This decision should have a substantial impact on how companies conduct investigations. While companies are free to permit employees to have a coworker present during investigatory interviews, they no longer are required to do so, assuming their handbooks or policy manuals do not state otherwise. However, companies should be careful to apply any such rule consistently to all employees.
A Los Angeles County Superior Court jury recently awarded over $5 million in damages to an employee terminated for jokes made at a retirement roast of his supervisor. In Tobiassen v. Mail-Well Commercial Printing, Inc. d/b/a/ Anderson Lithograph Co., Michael Tobiassen worked as a superintendent in Anderson Lithograph's press department. In November 2001, Tobiassen participated in an off-site roast to celebrate the retirement of his long-time supervisor. At the roast, Tobiassen joked about horse-play that had occurred at Anderson over the years. However, for most of the horse-play incidents, Tobiassen claimed he was the victim. The next business day, Anderson suspended Tobiassen pending an investigation into whether his comments violated company policy. Two days later, Anderson terminated his employment, claiming he violated company policy regarding "abusive treatment of fellow employees" and had engaged in "grossly inappropriate behavior."
Tobiassen sued Anderson for wrongful termination, claiming that even though he technically violated company policy, the policy violation was simply a pretext to justify his termination. Tobiassen claimed the company's investigation into the roast was inadequate and that other employees admitted engaging in similar horse-play but were not terminated or even disciplined. Tobiassen claimed he was really terminated because of a disability, which restricted his ability to work long hours or to work on machinery. Tobiassen asserted that several employees, including management, had made derogatory remarks about his disability prior to his termination, and that he was required to work on machinery despite his medical restrictions and even though it was outside his job description and was a violation of his union contract. Tobiassen claimed he suffered severe depression and post-traumatic stress syndrome following his termination, which required admission into a psychiatric hospital on three occasions.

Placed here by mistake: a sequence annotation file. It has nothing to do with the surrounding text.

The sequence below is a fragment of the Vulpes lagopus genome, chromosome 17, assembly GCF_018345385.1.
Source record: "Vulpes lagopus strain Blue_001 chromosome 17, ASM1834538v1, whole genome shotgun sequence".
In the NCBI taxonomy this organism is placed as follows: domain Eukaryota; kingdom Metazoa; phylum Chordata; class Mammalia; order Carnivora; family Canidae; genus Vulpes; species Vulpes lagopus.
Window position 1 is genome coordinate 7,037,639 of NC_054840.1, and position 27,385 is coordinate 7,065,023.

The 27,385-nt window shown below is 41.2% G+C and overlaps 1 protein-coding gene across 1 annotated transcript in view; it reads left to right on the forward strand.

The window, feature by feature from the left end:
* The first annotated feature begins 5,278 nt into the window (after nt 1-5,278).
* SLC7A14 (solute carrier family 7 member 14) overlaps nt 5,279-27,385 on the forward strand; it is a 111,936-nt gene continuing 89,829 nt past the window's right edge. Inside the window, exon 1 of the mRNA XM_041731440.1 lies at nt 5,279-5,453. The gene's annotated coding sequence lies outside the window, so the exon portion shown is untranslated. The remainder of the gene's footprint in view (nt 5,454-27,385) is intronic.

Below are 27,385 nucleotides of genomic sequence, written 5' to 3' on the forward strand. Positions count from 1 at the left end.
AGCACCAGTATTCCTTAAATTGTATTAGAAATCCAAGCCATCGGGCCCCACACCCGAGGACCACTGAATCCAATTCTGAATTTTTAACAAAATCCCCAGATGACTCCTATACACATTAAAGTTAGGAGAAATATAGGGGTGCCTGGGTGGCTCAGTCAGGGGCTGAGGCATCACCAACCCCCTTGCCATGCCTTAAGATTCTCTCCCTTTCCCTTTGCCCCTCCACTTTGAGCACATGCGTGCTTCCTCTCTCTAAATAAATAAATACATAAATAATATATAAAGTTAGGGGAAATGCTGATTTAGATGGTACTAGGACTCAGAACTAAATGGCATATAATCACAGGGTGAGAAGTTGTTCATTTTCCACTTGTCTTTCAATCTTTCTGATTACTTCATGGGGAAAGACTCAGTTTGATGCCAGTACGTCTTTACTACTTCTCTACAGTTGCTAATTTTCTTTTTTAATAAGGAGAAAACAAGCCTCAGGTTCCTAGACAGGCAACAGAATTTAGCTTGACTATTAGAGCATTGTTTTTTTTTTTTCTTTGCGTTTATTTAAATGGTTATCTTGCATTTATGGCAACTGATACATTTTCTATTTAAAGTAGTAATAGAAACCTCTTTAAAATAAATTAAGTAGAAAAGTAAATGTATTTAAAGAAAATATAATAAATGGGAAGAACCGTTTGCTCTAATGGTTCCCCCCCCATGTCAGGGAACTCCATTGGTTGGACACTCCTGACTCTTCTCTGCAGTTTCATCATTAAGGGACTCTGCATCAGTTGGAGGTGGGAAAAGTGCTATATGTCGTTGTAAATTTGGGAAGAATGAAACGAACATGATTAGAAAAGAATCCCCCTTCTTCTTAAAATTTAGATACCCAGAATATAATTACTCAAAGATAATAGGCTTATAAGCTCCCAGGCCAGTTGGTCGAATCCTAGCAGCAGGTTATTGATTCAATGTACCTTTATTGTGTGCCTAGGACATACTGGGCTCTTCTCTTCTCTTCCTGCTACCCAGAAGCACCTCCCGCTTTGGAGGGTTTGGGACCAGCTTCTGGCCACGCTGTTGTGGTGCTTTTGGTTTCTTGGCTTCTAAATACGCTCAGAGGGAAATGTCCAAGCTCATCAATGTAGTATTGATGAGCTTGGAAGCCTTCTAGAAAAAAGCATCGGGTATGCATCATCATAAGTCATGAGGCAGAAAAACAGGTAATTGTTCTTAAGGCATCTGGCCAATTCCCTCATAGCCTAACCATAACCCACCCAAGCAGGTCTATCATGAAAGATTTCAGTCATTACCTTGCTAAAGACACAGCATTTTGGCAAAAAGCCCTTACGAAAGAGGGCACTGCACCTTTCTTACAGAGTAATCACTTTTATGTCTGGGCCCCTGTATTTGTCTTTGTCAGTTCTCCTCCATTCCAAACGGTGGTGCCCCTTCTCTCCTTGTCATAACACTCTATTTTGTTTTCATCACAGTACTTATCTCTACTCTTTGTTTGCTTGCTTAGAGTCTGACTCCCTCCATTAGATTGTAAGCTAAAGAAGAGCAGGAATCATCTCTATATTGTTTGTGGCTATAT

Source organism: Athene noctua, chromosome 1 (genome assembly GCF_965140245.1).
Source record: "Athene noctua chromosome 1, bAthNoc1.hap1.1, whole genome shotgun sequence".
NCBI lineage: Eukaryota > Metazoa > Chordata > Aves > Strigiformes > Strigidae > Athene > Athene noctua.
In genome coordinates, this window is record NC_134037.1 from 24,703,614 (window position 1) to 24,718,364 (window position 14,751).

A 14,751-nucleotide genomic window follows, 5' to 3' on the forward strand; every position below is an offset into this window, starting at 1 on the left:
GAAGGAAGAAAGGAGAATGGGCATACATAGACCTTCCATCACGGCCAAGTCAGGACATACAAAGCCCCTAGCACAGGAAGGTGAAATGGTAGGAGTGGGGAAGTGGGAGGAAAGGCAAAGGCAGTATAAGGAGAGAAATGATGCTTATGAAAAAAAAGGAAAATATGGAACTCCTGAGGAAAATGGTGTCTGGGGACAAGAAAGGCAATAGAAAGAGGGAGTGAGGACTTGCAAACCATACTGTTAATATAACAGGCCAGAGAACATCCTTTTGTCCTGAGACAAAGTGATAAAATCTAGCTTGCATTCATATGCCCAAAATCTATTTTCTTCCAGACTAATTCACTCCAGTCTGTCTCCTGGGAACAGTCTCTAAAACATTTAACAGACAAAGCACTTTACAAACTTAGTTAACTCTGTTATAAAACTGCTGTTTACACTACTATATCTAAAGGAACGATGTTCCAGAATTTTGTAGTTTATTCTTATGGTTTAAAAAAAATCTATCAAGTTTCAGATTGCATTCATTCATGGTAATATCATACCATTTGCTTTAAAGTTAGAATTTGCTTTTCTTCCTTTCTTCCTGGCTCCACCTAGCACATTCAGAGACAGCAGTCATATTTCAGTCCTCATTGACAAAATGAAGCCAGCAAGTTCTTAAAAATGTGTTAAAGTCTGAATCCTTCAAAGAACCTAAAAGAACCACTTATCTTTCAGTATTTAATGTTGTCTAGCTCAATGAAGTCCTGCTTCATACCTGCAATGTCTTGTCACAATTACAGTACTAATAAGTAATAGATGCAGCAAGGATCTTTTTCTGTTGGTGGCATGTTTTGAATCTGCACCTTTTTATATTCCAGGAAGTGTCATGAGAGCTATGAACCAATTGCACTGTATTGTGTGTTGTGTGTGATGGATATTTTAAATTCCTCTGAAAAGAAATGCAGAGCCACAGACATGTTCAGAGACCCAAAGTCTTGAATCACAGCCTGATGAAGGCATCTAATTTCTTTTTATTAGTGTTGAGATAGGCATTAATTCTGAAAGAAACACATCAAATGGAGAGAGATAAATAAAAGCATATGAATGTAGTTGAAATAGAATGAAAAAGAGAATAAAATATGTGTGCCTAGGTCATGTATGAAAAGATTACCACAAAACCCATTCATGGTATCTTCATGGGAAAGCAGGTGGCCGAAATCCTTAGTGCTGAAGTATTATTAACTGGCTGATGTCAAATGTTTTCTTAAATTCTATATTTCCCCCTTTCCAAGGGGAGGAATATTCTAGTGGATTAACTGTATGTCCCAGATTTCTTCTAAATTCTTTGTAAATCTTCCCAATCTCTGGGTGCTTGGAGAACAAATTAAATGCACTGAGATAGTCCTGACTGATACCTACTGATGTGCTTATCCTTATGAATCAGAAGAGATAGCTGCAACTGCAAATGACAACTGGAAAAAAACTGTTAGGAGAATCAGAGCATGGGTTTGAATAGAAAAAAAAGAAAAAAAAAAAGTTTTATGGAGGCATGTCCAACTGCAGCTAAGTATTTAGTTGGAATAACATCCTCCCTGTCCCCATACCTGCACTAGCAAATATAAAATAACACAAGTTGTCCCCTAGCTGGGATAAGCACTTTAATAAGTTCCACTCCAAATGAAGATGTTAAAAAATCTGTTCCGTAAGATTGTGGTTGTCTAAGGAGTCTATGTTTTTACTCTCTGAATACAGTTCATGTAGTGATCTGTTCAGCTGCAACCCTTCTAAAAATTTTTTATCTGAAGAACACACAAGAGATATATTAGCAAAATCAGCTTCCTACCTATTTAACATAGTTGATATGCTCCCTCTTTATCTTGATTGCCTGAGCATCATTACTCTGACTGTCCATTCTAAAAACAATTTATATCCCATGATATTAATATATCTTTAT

The jury found for Tobiassen and awarded him almost $5.3 million, including $3.2 million in back and front wages and over $2 million in past and future emotion distress. The parties subsequently settled the case for just over $4.9 million. Although companies should justifiably be concerned about jokes that may give rise to harassment or discrimination liability, this case demonstrates the need to be consistent with disciplinary decisions as they affect employees who have committed similar violations of company policy.
This Weekly Employment Brief is intended by Fenwick & West LLP to summarize recent developments in employment and labor law. It is not intended, and should not be regarded, as legal advice. Readers who have particular questions about employment and labor law issues should seek advice of counsel.